Autism Spectrum Disorders in Children

The Autism Program at Children’s Specialized Hospital is dedicated to improving the lives of children and adolescents with Autism Spectrum Disorders (ASD) and their families by providing comprehensive evaluations, treatment, community education and research. As the largest regional provider of services for children with ASD, we are focused on early identification and treatment so kids can reach their full potential. And, since our highly qualified staff is committed to family-centered care, professionals and families work together as partners in making sure that children get the services they need.

Additionally, Children’s Specialized Hospital is at the forefront of research for treatment and diagnosis of autism. The hospital is conducting various clinical studies related to improving diagnosis and treatment for children, adolescents and families affected by ASD.

What is Autism Spectrum Disorder?

Autism is a complex developmental disability that is characterized by a combination of the following:

  • impaired socialization
  • impaired communication
  • restricted/repetitive behaviors or interests

Autism is called a spectrum disorder because it is defined by a certain set of behaviors and affects individuals differently and by varying degrees. Even though people may be diagnosed with an ASD, there is a wide variety of skills, with each child having his/her own strengths and difficulties.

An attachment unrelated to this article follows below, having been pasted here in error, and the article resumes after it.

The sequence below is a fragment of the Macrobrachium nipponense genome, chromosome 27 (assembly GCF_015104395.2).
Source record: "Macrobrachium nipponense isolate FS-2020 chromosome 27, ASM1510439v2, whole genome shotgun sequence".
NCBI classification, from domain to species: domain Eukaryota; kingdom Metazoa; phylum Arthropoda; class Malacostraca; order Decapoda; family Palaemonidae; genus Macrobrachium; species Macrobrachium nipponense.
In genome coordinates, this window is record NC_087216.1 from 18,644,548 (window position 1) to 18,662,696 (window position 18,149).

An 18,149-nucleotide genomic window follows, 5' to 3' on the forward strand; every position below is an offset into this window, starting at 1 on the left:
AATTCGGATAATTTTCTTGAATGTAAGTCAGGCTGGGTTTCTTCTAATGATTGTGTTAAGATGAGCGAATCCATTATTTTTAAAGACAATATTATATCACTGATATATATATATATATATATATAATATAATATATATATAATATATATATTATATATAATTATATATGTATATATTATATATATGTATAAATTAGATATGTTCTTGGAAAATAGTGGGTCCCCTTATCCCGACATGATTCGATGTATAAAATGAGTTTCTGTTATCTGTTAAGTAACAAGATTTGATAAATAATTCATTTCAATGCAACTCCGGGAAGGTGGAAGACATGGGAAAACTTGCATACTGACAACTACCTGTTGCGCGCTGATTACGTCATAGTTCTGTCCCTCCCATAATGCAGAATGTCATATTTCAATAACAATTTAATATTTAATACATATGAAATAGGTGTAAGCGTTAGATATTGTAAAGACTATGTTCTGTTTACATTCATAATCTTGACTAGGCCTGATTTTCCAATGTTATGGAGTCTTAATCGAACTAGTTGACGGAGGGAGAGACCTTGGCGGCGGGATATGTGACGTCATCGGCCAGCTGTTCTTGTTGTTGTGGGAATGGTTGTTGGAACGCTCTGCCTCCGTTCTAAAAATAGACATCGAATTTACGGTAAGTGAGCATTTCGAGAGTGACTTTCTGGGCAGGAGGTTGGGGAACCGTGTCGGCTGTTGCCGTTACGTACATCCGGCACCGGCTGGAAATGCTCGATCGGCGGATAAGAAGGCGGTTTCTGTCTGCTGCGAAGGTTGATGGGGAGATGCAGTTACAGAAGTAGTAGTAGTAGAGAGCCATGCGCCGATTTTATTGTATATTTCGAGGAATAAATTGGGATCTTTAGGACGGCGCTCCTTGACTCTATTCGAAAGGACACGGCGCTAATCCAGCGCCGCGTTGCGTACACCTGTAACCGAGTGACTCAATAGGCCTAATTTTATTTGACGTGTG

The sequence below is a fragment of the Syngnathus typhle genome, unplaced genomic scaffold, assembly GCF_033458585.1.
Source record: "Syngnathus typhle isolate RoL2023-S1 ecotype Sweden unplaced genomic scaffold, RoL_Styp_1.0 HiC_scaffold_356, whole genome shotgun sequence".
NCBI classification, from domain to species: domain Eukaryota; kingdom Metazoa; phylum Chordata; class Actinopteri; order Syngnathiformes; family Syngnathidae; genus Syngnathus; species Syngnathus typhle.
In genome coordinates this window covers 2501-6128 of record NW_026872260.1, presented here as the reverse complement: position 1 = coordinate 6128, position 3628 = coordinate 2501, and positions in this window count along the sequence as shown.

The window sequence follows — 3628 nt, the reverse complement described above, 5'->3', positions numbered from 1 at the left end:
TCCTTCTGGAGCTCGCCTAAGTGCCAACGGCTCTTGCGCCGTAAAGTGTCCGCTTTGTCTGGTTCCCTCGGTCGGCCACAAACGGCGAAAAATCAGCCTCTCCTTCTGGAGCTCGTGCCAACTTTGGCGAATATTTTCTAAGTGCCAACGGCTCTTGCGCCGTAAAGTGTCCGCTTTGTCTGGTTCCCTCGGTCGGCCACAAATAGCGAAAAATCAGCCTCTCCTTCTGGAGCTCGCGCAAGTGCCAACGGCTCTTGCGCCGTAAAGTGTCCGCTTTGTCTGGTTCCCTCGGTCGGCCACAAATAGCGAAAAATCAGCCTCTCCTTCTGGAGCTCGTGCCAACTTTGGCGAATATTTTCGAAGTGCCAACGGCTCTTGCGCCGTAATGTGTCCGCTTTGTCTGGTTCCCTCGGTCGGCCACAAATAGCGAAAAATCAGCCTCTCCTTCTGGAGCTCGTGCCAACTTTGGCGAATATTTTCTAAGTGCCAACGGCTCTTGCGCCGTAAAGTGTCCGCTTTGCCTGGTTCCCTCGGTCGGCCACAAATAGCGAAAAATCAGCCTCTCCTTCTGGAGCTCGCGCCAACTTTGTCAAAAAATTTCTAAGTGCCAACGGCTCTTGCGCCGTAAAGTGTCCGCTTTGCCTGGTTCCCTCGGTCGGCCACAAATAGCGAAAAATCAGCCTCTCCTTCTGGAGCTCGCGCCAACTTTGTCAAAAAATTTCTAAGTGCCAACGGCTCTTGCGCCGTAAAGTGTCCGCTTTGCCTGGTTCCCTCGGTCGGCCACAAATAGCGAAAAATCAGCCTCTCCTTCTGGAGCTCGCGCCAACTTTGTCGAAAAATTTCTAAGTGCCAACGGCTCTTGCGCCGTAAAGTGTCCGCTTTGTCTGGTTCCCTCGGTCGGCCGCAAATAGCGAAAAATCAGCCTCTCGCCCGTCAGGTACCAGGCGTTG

Two individuals with the same diagnosis can act completely differently from one another; no two people with ASD will have the same symptoms. Many of the behaviors that are exhibited also interfere with learning and result in a need for specialized, consistent attention and structure.

Behavioral characteristics of ASD may include:

  • Delay or lack of verbal and nonverbal communication
  • Failure to develop peer relationships appropriate to developmental level
  • Impairment of multiple nonverbal behaviors such as eye to eye gaze, facial expression, body posture and gestures to regulate social interaction
  • Preference to be alone, difficulty interacting/socializing with others
  • Lack of social and/or emotional reciprocity
  • Impairment in the ability to initiate or sustain conversation
  • Lack of "play" or make believe play
  • Obsessive attachment to objects, persistent preoccupation with parts of objects
  • Spinning, rocking, hand flapping or twisting and/or other self stimulating behavior

It is estimated that that approximately one in 100 children in the United States has an autism spectrum disorder. ASD occurs in every racial, ethnic, geographic and socioeconomic group. It is four times more likely to occur in boys.

What Causes Autism?

Currently, there is not a known single cause for autism. Researchers are investigating genetics, environmental factors and the interaction of genetics and environment.

little boy covering ears

How Is Autism Diagnosed?

Autism is usually diagnosed during the early years of childhood. Diagnosis is based upon the criteria listed in the Diagnostic and Statistical Manual of Mental Disorders which is the main diagnostic reference for mental health disorders in the United States. The diagnosis is typically based on clinical observation, caregiver report and history. Certain structured assessments and evaluations, including developmental evaluations, that pull for characteristics typically associated with autism may assist in making the diagnosis.